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Why was the global supply chain not prepared for the microchip shortage?

October 28, 2021

  • AI
  • Artificial Intelligence
  • Chip

What do manufacturers of automobiles, personal computers, refrigerators, and tumble dryers have in common? They were all caught out by the global microchip shortage. The list of blindsided companies with a disrupted supply chain includes some of the most advanced, technological companies of our generation worth multiple billions. How could they not have the foresight to be prepared?

by Michael Boguslavsky, PhD – Head of AI, Tradeteq

2021 was supposed to be the year of recovery for global trade, but it hasn’t quite worked out that way for thousands of companies across the globe. A fire at a warehouse in Japan and severe winter weather in Texas both resulted in a temporary pause in the manufacturing of microchips. As it turns out, the timely delivery of these chips was essential to companies in more than 150 different industries.

Michael Boguslavsky, PhD – Head of AI, Tradeteq

Billions of dollars in profits have been wiped from balance sheets. Customers are frustrated by the delays and the ramifications are likely to be felt for another 12 months, at least. It couldn’t have come at a worse time with the global economy still reeling from Covid and will set back the recovery.

For example, tech giant Samsung announced that television and appliance production had been interrupted, while car manufacturers paused production because of a shortage of parts. Ford put the cost at a whopping $2.5 billion.

This demonstrates the extent to which the global supply chain, and therefore global trade, is interconnected. If companies on different sides of the globe know how reliant they are on each other, it begs the question: who could’ve predicted the havoc this would cause on the global supply chain, and how could they let it happen?

Hard questions and head-scratching in the c-suite

That wasn’t a rhetorical question. There is a lot of head-scratching going on in boardrooms all over the world. Chips are essential components of the everyday technology that consumers and businesses use – from household electrical devices to heavy-duty machinery. How on earth did this fly under the radar of dozens of multi-billion-dollar companies across different sectors?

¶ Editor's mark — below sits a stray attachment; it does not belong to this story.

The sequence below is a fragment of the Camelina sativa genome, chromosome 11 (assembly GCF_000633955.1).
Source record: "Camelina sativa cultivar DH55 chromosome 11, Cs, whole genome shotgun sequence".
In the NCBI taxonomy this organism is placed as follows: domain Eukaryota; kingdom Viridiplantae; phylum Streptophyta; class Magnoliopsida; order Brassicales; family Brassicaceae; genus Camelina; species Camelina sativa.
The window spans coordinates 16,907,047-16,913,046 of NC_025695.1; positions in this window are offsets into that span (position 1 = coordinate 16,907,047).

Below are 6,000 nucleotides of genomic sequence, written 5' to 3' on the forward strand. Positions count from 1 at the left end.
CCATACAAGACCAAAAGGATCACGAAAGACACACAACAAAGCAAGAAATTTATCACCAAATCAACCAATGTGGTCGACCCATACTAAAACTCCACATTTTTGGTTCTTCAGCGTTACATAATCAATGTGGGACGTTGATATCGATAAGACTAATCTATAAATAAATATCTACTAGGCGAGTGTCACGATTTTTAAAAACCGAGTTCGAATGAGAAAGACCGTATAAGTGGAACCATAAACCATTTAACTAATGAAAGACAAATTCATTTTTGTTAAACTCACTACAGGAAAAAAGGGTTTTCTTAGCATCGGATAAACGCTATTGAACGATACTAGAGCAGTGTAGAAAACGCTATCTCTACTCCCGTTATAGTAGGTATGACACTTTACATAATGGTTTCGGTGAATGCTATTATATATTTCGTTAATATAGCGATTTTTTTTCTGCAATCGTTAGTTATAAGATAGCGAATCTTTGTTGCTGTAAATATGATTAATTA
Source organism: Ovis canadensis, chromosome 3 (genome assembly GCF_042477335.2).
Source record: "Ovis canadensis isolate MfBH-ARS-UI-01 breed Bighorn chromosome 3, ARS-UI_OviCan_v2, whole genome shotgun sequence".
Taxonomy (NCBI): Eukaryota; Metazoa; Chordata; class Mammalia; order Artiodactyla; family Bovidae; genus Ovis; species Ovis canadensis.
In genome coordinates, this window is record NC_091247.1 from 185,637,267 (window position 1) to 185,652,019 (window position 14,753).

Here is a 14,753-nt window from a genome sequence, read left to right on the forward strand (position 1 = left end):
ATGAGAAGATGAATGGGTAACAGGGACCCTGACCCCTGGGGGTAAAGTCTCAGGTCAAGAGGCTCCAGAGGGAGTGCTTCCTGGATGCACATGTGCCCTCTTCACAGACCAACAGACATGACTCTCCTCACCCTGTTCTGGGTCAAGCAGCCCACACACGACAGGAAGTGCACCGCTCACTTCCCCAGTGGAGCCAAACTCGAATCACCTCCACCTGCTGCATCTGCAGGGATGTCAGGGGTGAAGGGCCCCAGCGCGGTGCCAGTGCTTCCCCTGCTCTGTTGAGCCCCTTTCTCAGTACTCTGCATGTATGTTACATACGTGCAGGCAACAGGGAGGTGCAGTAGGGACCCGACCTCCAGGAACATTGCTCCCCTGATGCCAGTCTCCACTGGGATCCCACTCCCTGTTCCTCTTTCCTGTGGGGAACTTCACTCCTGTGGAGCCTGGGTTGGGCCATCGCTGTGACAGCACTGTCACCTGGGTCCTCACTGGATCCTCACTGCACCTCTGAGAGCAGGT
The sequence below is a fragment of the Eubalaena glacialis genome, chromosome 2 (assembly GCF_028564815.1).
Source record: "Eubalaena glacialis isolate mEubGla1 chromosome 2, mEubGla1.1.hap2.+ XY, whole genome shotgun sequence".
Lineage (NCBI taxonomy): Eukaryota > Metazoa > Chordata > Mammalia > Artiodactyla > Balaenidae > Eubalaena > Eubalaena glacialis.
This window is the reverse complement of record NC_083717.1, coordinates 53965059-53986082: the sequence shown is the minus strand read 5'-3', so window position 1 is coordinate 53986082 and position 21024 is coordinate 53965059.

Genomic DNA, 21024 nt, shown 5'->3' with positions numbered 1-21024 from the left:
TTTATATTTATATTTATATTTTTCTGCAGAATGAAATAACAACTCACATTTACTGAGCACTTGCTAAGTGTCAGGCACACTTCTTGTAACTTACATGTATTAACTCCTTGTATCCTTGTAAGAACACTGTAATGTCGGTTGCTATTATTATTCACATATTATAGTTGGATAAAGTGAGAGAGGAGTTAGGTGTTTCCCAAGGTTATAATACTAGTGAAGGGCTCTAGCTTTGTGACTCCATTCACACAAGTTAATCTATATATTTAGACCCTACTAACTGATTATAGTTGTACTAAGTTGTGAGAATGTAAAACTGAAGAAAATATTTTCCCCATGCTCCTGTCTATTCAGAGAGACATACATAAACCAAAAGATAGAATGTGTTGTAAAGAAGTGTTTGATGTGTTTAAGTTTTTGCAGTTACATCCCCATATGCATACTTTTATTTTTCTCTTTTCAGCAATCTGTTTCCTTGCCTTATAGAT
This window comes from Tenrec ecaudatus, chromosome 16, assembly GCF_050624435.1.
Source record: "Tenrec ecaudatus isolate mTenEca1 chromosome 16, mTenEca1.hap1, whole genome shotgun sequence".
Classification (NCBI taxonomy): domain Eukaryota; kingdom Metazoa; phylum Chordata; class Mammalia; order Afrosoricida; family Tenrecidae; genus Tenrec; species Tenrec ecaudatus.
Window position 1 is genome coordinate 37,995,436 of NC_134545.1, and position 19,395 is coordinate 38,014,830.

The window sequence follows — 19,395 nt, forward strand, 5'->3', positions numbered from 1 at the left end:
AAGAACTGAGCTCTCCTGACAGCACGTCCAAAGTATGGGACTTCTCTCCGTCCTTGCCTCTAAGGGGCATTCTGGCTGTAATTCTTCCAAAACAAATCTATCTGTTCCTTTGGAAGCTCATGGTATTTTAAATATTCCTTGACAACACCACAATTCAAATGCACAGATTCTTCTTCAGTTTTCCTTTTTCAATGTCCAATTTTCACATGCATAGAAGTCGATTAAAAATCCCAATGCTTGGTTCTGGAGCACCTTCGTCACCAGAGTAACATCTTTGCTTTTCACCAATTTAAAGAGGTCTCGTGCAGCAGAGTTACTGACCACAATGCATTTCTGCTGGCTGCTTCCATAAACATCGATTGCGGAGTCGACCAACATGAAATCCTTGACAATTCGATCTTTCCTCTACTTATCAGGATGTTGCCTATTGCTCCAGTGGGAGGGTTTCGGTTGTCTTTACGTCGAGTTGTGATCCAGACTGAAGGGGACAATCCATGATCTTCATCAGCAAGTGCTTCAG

The shortcomings are further highlighted by the fact that these companies have access to, or have developed, advanced and complex technology that would’ve been considered science fiction a few years ago.

Large global companies cannot blame a lack of resources. They have some of the best operational and risk management systems in place, which ultimately failed to recognise how a microchip shortage would affect their operations and help them prepare accordingly.

The reality is that many companies didn’t take steps to mitigate supply chain risks or respond quickly enough. This is a moment of self-reflection and humility for the global business community. It needs to learn the lessons from this debacle and put improved supply chain risk monitoring and communication protocols in place.

Integrating modern AI advances into the supply chain

Numerous systems today enable companies to track how their consumers engage with them in real-time. Companies can send payments to their partners thousands of miles away, in real-time, and communicate with people across the world as though they are in the same room. Surely the technology exists to monitor risks in their supply chains, more effectively?

An example of this is artificial intelligence technology which can monitor risks in the supply chain and take steps to identify and mitigate those risks before they become a systemic issue.

If, for example, a supplier has a cash flow problem, or weather patterns affect their ability to manufacture a product, or an incident takes place that affects companies of a similar size and profile, companies can receive an early-warning sign to investigate what happened, how it might affect them and respond quickly.

This ensures businesses are staying ahead of potential risks and systemic events, rather than reacting to them. It is an example of technology making the global trade and supply chain ecosystem more responsive, agile and efficient; it reduces operational risks and means companies avoid the ire of customers.

Future-proof your supply chain now

Global trade is interconnected, and companies are more reliant on one another than ever before, which is why the impact of the chip shortage has been and continues to be so significant. The last year has shown that many global events cannot be predicted or planned for, nor can their impact be completely avoided. Technology, however, and in particularly AI models, can be used to manage and mitigate the negative effects.

Technology has been one of the biggest drivers for change in global trade in recent years. It can be used to digitise and speed up how information is shared and improve communications across supply chains. The former CEO of General Electric, Jack Welch, once warned that companies should change before they have to – the past few months have given proof to that phrase.

When future incidents, similar to the global chip shortage, become case studies in business schools, colleges and universities, will your company be consigned to the history section or be acknowledged as a trailblazer that embraced technology? It’s a question that c-suite executives should address sooner rather than later, or it will be answered for them.

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